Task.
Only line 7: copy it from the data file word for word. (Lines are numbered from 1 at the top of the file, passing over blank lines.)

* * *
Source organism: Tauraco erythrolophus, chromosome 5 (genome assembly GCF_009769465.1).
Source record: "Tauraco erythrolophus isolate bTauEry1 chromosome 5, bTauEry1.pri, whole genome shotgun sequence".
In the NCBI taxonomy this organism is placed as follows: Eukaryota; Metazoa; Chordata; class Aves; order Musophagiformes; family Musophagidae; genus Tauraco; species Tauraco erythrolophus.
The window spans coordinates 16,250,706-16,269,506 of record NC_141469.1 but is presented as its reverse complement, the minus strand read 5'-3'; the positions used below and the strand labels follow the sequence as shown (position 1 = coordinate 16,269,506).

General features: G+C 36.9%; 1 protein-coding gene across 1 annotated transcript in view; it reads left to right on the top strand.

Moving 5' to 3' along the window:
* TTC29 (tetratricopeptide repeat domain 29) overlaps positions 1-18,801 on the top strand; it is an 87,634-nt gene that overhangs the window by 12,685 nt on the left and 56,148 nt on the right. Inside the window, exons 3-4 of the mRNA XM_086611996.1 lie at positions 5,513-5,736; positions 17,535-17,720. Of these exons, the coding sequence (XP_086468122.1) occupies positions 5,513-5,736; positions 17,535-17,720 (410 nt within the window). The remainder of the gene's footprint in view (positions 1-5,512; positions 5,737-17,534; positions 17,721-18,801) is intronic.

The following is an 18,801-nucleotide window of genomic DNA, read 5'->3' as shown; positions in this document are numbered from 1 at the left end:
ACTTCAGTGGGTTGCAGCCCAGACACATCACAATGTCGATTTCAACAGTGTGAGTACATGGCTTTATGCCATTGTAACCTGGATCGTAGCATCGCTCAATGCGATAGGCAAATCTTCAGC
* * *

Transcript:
* TTC29 (tetratricopeptide repeat domain 29) overlaps positions 1-18,801 on the top strand; it is an 87,634-nt gene that overhangs the window by 12,685 nt on the left and 56,148 nt on the right. Inside the window, exons 3-4 of the mRNA XM_086611996.1 lie at positions 5,513-5,736; positions 17,535-17,720. Of these exons, the coding sequence (XP_086468122.1) occupies positions 5,513-5,736; positions 17,535-17,720 (410 nt within the window). The remainder of the gene's footprint in view (positions 1-5,512; positions 5,737-17,534; positions 17,721-18,801) is intronic.